Show & Tell

The G-Word What D.C. won't call its own music

Shady Language: Mambo Sauce manager Malachai Johns isn’t ready to heart “R&B with a pocket.”
Darrow Montgomery

When three men were shot in a red Corvette outside of Brookland club the Cardinal’s Nest last month, investigators looking for the source of the gunfire were also highly interested in determining the nature of the evening’s entertainment. A report about the incident put out by the Alcoholic Beverage Regulation Agency dropped the four-letter word: “Investigator Shoemaker could hear live go-go style music being played.”

That “go-go style music” later became a point of contention for ABRA investigators, venue owners, and D.C. police. According to the establishment’s tavern license, entertainment permitted at the Cardinal’s Nest includes “recorded music of all types” and “occasional performances by duo musicians of all types.” But though the group performing that night, Uncalled 4 Experience, racks up an impressive 11 members ( Mikey, Tre, Myra, Bo, G-Money, Eric, Slump, Rashad, Stan, Godfather, and Mack), ABRA investigators weren’t concerned with the body count. They just wanted to know if what they were playing was go-go.

The Cardinal’s Nest’s liquor license doesn’t explicitly prevent go-go. Still, owner Darrell Green felt the need to explain that it wasn’t being played. The ABRA report states that according to Green, “the band does not play go-go music because of an agreement reached with his neighbors, and that he and his security would automatically stop any performer that was seen or heard playing go-go music. When asked about the music being played that night, Mr. Green stated the band was playing top-40 and Justin Timberlake songs.” Later, in an interview with a police detective, Green said that the music on-hand was “calypso” and “reggae.”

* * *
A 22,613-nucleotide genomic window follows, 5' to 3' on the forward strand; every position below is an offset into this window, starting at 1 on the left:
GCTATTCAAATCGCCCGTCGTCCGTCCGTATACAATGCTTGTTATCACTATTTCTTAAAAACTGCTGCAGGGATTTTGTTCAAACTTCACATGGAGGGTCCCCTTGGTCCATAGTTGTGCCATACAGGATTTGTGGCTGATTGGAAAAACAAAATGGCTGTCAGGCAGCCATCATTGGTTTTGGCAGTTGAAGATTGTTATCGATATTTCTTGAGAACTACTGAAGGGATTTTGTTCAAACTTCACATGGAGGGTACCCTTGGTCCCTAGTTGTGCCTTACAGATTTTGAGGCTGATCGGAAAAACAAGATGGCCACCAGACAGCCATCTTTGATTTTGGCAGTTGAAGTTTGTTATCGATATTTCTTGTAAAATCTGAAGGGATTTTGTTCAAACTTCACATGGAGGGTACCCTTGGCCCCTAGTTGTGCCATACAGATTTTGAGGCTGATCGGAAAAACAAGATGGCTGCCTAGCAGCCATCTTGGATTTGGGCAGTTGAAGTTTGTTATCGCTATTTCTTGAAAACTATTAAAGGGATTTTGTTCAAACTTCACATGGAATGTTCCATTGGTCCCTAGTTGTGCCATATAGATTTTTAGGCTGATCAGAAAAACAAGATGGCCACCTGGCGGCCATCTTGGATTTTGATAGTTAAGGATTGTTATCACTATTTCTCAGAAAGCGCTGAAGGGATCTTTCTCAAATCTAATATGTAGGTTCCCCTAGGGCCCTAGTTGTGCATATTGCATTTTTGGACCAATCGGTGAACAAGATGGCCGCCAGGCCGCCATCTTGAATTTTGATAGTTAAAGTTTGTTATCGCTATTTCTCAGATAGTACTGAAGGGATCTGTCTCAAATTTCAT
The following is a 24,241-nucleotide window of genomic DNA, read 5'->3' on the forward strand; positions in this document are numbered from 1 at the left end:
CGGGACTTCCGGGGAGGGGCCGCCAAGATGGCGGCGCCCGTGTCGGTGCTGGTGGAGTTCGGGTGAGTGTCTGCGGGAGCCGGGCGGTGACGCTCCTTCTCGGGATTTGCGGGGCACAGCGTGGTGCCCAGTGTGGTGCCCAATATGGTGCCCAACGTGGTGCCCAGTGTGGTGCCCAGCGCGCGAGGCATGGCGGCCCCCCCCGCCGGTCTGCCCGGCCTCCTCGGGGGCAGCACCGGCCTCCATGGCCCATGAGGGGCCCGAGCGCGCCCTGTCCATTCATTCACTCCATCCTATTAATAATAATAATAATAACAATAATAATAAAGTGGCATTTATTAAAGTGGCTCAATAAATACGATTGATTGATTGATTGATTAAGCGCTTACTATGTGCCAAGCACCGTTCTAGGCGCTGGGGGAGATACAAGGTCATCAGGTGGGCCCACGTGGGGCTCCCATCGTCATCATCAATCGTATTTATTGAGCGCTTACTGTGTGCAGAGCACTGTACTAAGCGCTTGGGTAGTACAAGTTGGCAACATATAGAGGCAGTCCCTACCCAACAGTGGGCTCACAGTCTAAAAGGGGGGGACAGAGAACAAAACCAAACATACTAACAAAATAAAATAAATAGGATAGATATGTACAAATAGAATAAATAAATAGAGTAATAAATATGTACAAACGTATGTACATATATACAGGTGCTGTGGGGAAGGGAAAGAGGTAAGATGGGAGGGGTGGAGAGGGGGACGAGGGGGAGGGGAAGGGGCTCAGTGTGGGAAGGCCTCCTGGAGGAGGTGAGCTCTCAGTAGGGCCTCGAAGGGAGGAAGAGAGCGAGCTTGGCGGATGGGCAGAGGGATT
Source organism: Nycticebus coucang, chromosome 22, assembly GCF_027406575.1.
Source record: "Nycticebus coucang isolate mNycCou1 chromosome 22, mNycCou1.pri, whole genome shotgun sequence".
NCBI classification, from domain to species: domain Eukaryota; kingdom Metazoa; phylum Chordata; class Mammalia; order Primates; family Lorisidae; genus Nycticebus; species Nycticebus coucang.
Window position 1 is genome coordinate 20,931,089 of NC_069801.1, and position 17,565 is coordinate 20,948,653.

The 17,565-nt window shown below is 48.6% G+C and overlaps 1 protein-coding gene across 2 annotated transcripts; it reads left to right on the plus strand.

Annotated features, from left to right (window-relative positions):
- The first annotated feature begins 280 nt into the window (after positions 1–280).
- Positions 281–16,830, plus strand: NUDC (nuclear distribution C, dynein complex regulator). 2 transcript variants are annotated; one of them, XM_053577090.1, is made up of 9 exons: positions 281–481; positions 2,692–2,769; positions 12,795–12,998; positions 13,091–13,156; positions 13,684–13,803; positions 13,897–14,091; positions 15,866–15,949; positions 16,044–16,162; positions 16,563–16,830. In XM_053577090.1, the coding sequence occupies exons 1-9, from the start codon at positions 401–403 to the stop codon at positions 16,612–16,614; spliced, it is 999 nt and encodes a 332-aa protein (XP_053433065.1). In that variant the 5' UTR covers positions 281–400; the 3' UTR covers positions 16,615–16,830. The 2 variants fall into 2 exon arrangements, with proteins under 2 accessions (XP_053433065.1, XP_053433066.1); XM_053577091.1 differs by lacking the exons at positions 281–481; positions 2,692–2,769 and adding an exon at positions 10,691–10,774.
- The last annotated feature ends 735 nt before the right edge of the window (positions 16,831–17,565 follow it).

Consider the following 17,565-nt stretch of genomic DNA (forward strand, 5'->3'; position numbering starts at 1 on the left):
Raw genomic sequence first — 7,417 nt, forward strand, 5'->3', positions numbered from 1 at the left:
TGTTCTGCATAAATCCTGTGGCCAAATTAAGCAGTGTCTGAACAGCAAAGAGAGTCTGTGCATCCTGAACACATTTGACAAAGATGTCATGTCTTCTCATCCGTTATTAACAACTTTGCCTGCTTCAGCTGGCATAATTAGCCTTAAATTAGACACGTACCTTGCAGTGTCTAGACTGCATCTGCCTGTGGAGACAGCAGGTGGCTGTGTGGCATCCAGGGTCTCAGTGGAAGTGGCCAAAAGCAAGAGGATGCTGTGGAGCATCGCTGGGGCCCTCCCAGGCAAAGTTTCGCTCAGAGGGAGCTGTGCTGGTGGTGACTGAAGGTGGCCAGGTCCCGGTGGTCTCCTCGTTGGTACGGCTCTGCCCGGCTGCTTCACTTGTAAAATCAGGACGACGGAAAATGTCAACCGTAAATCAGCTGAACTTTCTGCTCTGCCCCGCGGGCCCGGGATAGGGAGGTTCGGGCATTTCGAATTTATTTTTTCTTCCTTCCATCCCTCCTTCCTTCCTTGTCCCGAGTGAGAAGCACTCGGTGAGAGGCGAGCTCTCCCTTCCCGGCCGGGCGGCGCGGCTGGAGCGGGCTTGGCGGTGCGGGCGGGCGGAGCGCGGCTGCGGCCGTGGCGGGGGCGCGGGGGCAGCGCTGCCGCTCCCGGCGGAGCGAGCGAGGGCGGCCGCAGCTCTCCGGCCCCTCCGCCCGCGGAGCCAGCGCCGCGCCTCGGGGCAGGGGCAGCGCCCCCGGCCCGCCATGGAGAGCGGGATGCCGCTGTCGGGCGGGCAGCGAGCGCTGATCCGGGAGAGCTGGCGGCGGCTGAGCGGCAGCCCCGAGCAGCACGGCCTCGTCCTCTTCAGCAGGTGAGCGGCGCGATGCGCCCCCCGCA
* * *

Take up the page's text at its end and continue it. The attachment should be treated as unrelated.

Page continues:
A Cardinal’s Nest doorman, however, ’fessed up to ABRA investigators: The band in question was playing go-go, he said.

Why the distinction? “When you have venues like go-gos, you have to have a significant security presence, because they draw different neighborhood crews,” 5th District Commander Lamar Greene said in a community meeting last month. “The situation can become a powder keg.”

Dax Witherspoon, manager for Uncalled 4 Experience, clears it up this way: “We consider ourselves as a band that plays go-go music, not a go-go band.” And on the night of the shooting, Witherspoon says, they weren’t playing go-go. “We get labeled by the promoter, and we play what they want. That particular set was an older set, so we played more cover tunes, more Top 40.” According to Witherspoon, Uncalled 4 Experience’s flexibility is the result of an effort to branch out from the go-go label in order to avoid its violent associations and shoot for national attention. “There’s a certain stigma attached to go-go bands, and it’s from our past. We get a bad rap. It’s always been that way,” he says.

But Malachai Johns, manager of go-go group Mambo Sauce—which played the Cardinal’s Nest a week before the shooting—says avoiding go-go’s stigma raises problems of its own. “There’s a tendency for go-go events to be a bit more violent than, say, a blues club,” says Johns. “But there’s an ethical issue with banning a specific type of music, especially one that’s so hard to define.”

What, exactly, is the homegrown genre? “If you ask anybody what go-go is, everyone will probably give you a different answer,” says Kevin “Kato” Hammond, 42, editor of the Webzine Take Me Out to the Go-Go and go-go club frequenter since age 14. To Hammond, it’s “feel-good music.” To Johns, “it’s about the percussion.” Witherspoon gets closer to specifics with his definition, calling go-go “a fusion of African and Latin music with a rhythmic call and response.”